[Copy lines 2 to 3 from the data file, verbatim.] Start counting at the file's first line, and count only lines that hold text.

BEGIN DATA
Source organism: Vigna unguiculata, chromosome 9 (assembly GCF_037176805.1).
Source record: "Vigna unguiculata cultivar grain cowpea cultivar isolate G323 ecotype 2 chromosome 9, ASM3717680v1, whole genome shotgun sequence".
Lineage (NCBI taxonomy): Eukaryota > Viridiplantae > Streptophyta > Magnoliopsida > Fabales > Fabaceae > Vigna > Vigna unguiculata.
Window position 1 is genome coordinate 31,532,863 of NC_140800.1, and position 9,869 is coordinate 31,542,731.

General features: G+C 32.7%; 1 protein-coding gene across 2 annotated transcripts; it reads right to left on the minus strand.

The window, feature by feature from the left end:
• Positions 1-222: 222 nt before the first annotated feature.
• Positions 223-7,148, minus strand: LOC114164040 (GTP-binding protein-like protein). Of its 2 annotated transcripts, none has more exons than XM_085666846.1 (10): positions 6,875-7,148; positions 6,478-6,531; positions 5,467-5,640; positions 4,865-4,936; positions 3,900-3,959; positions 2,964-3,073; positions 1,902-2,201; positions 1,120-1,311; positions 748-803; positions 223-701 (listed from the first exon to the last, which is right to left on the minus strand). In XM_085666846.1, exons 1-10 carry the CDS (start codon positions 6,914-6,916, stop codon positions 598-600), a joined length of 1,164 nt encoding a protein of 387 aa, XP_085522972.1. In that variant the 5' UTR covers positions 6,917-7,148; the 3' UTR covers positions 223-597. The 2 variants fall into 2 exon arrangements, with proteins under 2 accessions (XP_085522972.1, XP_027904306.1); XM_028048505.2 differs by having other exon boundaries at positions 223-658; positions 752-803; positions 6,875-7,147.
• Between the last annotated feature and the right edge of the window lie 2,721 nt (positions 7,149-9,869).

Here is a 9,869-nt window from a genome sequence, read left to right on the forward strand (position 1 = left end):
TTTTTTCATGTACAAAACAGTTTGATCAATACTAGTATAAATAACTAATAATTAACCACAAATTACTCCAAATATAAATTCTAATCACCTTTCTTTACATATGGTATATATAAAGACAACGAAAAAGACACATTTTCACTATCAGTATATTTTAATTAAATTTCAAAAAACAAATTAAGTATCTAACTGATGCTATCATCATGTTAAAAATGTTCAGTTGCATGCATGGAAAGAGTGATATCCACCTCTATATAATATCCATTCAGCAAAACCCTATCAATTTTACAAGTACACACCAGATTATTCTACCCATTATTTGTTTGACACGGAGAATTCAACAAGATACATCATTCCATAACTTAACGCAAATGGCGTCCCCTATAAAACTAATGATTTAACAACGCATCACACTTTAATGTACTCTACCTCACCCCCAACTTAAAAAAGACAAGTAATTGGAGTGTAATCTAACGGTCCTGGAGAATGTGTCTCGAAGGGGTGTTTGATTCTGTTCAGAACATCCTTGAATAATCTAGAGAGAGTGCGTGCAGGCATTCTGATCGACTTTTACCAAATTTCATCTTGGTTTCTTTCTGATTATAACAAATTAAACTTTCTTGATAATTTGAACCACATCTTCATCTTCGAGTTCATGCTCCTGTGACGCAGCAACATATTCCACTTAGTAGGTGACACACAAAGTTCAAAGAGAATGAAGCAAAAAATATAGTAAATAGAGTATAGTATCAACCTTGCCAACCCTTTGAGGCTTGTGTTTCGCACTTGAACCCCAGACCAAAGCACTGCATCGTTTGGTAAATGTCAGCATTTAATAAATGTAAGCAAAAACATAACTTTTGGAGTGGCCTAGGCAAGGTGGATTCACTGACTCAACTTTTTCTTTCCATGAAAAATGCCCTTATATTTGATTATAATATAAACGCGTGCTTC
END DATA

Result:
Source record: "Vigna unguiculata cultivar grain cowpea cultivar isolate G323 ecotype 2 chromosome 9, ASM3717680v1, whole genome shotgun sequence".
Lineage (NCBI taxonomy): Eukaryota > Viridiplantae > Streptophyta > Magnoliopsida > Fabales > Fabaceae > Vigna > Vigna unguiculata.